“We have a number of kids with disabilities who are being bullied,” Hertzog said. “Hopefully, [Chatari’s] courage and bravery will spare others.”
Chatari smiled at reporters as she answered questions Tuesday and then gave Jackson a high five before leaving the church.
Her demeanor was in sharp contrast to Monday’s nationally televised interview on NBC’s Today Show where she cried as she recalled the school-bus incident.
The family has been holding new conferences in hopes of drawing attention to the problems of bullying. October is National Bullying Prevention Month.
So why do I ask the question in the headline above?
I ask it because of two things. One is the video of the Joneses’ press conference in late September and two is the video below that contains one of the youths who had bullied James Jones’ disabled daughter and another child. The boy, thirteen-year-old Alonzo Brundidge, smiles too much and his mother scowls too much. I’m sure the mom wants to kill James Jones, but frankly, sista, you ain’t doing your effing job, and he’s showed you where and with whom.
Brundidge was scared, huh? Picking on a child who can’t defend herself and is disabled? Inside every bully lurks a coward. He’s smiling now, because of all this attention, but wait, just wait a few more years. He’ll be smiling through a thick window.
When I was a little girl, I went to a pre-school run by a church where there was a blind child. Because this was the Fifties, and desegregation had not yet reached all schools and institutions in the South, black children were sent where they could be accepted. I think at one point that there was a child who had been stricken with polio as well with us. I remember the heavy metal and leather straps on the child’s leg, and how she walked haltingly. Whenever she fell, she got up by herself if there was no one there, and kept going.
But we all played with the blind girl, rough or gentle, tumbling and climbing; we knew that she could not see us, but she knew our names and our voices, and probably our smells. She ran with us, screamed with us, sometimes bumped into us. It was no big deal that someone had to help her cut vegetables with us to make soup that time in the pre-school kitchen. There was no right way to cut vegetables with dulled knives that wouldn’t hurt us. Just carefully. Nobody bullied this girl or made fun of her. Not that I remember. Because she was with us, that taught us that although she was different from us, she was just like us.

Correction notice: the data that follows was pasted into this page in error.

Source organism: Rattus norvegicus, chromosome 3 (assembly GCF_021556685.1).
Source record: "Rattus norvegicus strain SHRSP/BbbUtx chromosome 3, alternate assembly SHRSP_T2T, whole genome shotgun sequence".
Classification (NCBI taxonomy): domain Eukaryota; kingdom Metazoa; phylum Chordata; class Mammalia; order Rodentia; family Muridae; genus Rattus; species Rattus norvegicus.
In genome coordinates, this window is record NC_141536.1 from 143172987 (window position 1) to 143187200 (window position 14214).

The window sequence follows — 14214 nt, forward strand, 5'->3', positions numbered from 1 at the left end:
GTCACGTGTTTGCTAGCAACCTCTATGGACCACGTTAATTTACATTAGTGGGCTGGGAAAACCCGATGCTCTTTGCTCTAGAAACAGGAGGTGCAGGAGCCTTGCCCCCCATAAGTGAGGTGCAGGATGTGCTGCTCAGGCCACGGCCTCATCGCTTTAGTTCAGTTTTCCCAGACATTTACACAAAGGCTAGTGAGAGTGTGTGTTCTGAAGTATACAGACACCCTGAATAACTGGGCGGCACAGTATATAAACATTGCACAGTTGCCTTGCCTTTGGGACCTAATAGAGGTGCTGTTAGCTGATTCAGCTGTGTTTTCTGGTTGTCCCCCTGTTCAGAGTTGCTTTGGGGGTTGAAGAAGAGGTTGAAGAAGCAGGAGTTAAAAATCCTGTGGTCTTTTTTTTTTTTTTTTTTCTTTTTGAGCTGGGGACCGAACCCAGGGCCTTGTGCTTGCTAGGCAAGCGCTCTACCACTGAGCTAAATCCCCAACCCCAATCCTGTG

I recall her sightless eyes that moved interestingly of their own accord, as brown as Coca Cola; and her kooky, sweet toothy, four-year-old smiles, and I don’t get it. I don’t get these strange days where respect is more about ego and swagger than it is about feeling for others who are different than us.
Getting back to my original question. Every time I see the brother, James Jones is apologizing for his actions that day that made him in/famous, depending on how you look at it. That’s why I wasn’t so quick to call him a hero, because it seemed to me that in boarding that bus to confront his daughter’s tormentors, he became the biggest bully, even threatening the school bus driver.
However, I don’t blame him for getting upset and wanting to whack their asses. That’s the immediate gut response, and I could definitely see where he was coming from.
But I am getting tired of hearing his apologies again and again. Live and recorded. Once is enough, but they’ve been broadcast all over repeatedly. I don’t think that he fears a lawsuit from the Brundidges. I double-dog dare them to try that one, and I have no doubt that it would bring in everything Alonzo’s been up to from third grade up to now and probably land him in reform school. Nor do I think that the school district will pursue a lawsuit either, which would lay them open to negligence as well.
I think it has something to do with the big, scary black man myth, really. That this unhappy father jumped onto a school bus and “terrorized” some students who were messing with his child? I think some people see the possibility of that happening elsewhere with other fathers and fathers of color. I think his apologies serve as a deterrent strategy as well. This can’t happen again, however, what are the schools going to do to prevent angry, responsible parents like Jones from taking the matters into their own hands?
The Joneses will not be returning their daughter back to the school that Brundidge attends. The child is still in the hospital on suicide watch, and she has yet to be released. It was such an experience for this fragile soul that she may never forget it. I am sure that Brundidge and the other little pukes responsible for this state of affairs will be congratulating each other, and thinking of themselves as strong and hard and gangsta, and close to real men for supposedly standing up to a grown man, and wondering what the hell Jones was doing getting in the way of their fun. They weren’t doing anything. Wrong.
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~ by blksista on October 7, 2010.
Posted in Black People, Bullying/Juvenile Crimes, Class, Crime, Cultural History, Daily AM/PM Talk Shows, Education, Joblessness, Love, Memoir, People of Color, Race, Television, The Economy, The Mainstream Media (MSM), Women
Tags: "The Today Show", African Americans, Alonzo Brundidge, Anti-Bullying, Apologies, Big Scary Black Man, Black Fatherhood, Black Relationships, Black Women, Bullying, Cerebral Palsy, Chatari Jones, Children, Ego, Father, Fatherhood, Fragile, Gangsta, Gay Teen Suicides, Growing Up, Hard, Hospitalization, Jail Time, James Jones, James Willie Jones, Lake Mary, Lake Mary Florida, Love, Matt Lauer, Memoir, Reform School, Schools, Seminole County, Sensitive, Suicide, Swagger, Tender, The Great Recession, Today (NBC program), Tyler Clementi, Violence and Abuse, Working Class, Working Poor, Wrong!